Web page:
Its jaws are wedged in a grin.
Its tongue hangs still.
No saliva drops from its chin.
Motionless eyes.
This carving’s tame.
Children may sit safely on its back,
may stroke the mighty muscles.
It’s perfectly safe.
Woodworm, like moth, have left holes in its back.
More: many a crack ensures its tameness.
Its shoulders hunch.
Sixteen wooden claws chisel the concrete museum floor.
It’s nearer ear is chipped like my grandmother’s tea-cup.
There’s lots of room for slips between cups and this bear’s lips.
I can sense death’s closeness.
Suddenly, I know you’re in there, Bear,
alive, alert, angry, hungry.
I feel you move:
cold sweat covers my false, carved skin.

Comment:

Be careful how you revise your earlier work. The ‘revision’ often loses the impact of the original. By extension, don’t destroy you  original, ever: you may want to restore it one day. My horoscope said: ‘You will dither all day and never get anywhere. Take a firm grip. Drink less coffee.’

This Carving

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This carving may be gently touched

It doesn’t act like a bear.
Its head bears a Cocker Spaniel’s short, sharp stop.
Its jaws are wedged in a grin.
Its tongue hangs still.
No saliva drops from its chin.
Motionless eyes.
This carving’s tame.
Children may sit safely on its back,
may stroke the mighty muscles.
It’s perfectly safe.
Woodworm, like moth, have left holes in its back.
More: many a crack ensures its tameness.
Its shoulders hunch.
Sixteen wooden claws chisel the concrete museum floor.
It’s nearer ear is chipped like my grandmother’s tea-cup.
There’s lots of room for slips between cups and this bear’s lips.
I can sense death’s closeness.
Suddenly, I know you’re in there, Bear,
alive, alert, angry, hungry.
I feel you move:
cold sweat covers my false, carved skin.

Movie rights to a sonnet

Balloon lady

Movie rights to a sonnet

Meg Sorick wrote on my blog yesterday and suggested that poetry had flown out of our world.  Here are her words: “Poets used to be rock stars. And not that I feel like poetry has fallen from popularity, because Lord knows it’s all over the place in social media and the blogging world. But I cannot think of one famous contemporary poet. And I’m not talking about famous people who also write poetry. How did that happen?”

Meg’s is a very acute observation. My reply follows. I have changed it slightly from my reply on yesterday’s blog, expanding and annotating it.

“You raise a series of major questions, Meg, ones I have been thinking about for a long time. What is poetry? Has it vanished from our contemporary world? Is poetry as important as it was? If not, why not?”

I will begin with one of my favorite jokes. I made it as an author and a poet: ‘I cannot wait to be offered the movie rights for one of my sonnets.’ Movie rights to a sonnet: beautiful. I love it.

Baltasar Gracián, writing in Seventeenth Century Spain, penned the following: “Lo bueno, breve, dos veces bueno.” What is good and brief is twice as good.

I quote Baltasar Gracián for several reasons. Above all, what he wrote in the 1600’s is still true today. Perhaps, in this age of tweets, twitter, and sound bytes, it is more relevant than ever. Poetry: keep it short. Keep it brief. I would add one more piece of advice: make it memorable.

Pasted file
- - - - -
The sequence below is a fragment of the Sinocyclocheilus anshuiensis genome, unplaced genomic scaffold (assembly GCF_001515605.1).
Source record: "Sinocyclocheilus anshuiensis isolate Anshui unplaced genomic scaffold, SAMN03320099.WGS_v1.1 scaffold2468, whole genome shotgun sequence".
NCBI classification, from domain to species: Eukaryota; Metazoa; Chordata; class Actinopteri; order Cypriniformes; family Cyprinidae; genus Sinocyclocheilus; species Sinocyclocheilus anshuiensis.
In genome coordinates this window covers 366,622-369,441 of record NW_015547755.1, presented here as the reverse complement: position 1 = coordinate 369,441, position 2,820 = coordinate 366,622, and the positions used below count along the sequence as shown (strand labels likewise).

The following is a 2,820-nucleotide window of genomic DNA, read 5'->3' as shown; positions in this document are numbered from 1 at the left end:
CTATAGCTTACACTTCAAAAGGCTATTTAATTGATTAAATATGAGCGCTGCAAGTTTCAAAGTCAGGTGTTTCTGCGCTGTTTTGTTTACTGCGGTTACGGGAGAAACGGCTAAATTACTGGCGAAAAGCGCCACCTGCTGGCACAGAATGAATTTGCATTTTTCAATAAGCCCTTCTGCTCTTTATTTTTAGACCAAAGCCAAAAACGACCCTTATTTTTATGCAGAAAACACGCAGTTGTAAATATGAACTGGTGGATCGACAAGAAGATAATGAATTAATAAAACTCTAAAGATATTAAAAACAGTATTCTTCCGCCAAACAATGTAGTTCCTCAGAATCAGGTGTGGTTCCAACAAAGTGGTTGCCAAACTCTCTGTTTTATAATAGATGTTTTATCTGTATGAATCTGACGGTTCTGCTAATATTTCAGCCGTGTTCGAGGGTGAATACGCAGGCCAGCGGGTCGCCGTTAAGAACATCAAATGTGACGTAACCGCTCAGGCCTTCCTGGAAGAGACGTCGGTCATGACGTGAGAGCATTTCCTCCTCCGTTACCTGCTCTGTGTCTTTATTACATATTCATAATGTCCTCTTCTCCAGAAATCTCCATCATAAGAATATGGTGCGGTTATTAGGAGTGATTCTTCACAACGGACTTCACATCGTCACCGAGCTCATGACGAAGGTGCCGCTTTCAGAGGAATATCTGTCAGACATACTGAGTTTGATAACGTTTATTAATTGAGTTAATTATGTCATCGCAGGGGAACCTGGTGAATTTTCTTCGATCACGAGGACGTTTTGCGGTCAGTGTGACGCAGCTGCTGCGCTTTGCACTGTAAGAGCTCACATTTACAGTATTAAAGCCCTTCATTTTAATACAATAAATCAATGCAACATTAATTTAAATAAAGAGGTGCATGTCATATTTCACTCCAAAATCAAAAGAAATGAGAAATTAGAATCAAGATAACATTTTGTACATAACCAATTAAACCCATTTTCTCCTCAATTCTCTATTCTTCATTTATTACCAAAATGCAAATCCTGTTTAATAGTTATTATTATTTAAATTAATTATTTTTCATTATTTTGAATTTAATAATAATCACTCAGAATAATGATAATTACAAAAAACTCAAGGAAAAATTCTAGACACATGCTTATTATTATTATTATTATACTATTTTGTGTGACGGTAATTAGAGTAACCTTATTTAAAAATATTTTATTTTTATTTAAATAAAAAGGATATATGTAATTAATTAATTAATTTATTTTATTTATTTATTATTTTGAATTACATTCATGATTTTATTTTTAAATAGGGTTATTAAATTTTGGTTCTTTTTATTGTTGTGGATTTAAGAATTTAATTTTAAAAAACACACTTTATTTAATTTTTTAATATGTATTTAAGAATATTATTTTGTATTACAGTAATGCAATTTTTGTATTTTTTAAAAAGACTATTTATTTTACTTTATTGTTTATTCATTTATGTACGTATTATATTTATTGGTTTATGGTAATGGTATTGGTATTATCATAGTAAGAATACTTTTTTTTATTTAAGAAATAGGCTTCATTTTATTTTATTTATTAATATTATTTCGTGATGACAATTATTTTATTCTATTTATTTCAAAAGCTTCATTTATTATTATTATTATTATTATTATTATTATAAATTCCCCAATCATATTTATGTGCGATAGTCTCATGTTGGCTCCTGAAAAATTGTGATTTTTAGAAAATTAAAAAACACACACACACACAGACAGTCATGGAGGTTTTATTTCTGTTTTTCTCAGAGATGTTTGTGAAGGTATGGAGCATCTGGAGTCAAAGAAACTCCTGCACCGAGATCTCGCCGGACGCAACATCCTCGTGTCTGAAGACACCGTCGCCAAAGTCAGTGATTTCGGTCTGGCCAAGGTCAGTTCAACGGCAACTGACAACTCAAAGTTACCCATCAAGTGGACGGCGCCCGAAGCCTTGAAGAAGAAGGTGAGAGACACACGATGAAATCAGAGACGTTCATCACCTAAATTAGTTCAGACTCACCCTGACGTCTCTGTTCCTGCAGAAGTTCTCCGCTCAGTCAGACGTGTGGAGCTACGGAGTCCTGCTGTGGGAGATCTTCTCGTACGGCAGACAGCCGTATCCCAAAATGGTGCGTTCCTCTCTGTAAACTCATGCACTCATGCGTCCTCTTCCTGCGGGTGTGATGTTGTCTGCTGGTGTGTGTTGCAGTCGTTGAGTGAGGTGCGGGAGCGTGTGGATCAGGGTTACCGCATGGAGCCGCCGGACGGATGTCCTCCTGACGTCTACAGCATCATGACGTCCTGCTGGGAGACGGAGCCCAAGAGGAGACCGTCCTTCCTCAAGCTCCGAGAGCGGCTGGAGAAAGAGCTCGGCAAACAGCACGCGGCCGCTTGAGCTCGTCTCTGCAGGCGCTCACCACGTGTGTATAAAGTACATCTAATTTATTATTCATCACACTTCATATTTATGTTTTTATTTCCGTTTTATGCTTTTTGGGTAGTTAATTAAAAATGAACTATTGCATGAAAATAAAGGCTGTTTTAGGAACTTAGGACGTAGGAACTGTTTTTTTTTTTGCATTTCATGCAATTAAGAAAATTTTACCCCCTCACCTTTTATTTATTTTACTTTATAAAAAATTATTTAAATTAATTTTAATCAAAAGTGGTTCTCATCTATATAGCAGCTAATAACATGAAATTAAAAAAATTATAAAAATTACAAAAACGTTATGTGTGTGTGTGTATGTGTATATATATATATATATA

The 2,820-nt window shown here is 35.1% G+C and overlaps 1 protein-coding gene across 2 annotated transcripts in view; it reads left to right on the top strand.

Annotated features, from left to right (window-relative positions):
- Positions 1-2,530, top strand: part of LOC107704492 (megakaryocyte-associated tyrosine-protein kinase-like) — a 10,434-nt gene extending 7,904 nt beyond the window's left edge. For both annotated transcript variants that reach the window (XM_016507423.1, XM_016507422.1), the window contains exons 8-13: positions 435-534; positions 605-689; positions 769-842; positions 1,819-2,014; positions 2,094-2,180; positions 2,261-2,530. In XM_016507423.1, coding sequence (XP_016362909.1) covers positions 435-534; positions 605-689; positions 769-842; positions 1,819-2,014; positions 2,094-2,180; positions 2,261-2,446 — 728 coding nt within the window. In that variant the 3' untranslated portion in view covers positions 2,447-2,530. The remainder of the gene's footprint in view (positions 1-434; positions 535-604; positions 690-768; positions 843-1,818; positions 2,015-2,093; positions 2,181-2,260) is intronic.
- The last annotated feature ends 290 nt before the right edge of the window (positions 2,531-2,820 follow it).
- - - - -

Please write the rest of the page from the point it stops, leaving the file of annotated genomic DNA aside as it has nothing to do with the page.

The rhetorical tools of poetry have never really changed. Reduced to their minima, they are metaphor, witticisms, snappy word plays, repetition, rhyme, rhythm, brevity, and cutting, memorable discourse.

Today, this is the language of advertisement, sound byte, twitter, tweets, labeling. Poetry hasn’t vanished: it has descended to its lowest common rhetorical denominators and today it serves a different purpose.

Trump, for example, is a magnificent poet. He relabels and reclassifies the world in oh-so-memorable epithets according to his own world-view and self-interpretation. As a destroyer and re-creator of language, he is magnificent. We may not like him. We may not always understand him, but we doubt and mock, to our peril, his poetic abilities and his abilities to create narrative and myth in sharp, memorable language.

Rap and hip-hop have also revitalized and politicized language. Poetry is not dead: it has taken to the street where it blends with twitter and tweet. Poetry is not dead: it is regenerating.

Poetry, in our contemporary world, has lost many things. Above all it has lost what the academic critics call The Grand Myth or the Grand Narrative. In The Great Code, Northrop Frye’s book on literature and the bible, the Canadian critic shows how English literature is dependent on the bible. The bible: a code, a poetic language spoken by all great poets. I would suggest that we have now lost that great code and we are no longer bound, in poetry at least, by biblical conventions.

We can say the same of other great codes, The Elizabethan World Picture, The Great Chain of Being, Ovid’s Metamorphoses, Courtly Love … codes come and go. They wander the hillsides like lost sheep. They migrate like people.

Migrate like people: a lucky phrase, plucked from the air, yet oh so true. Migrants, emigrants, immigrants: displaced people, we wander the physical world, each with our own set of cultural baggage. Dissatisfied people: we have left one place to travel to another and are unhappy in both. And remember, there are regional migrants, workplace migrants, weather migrants … wanderers all, they have no time to put down roots, to settle into a code of culture.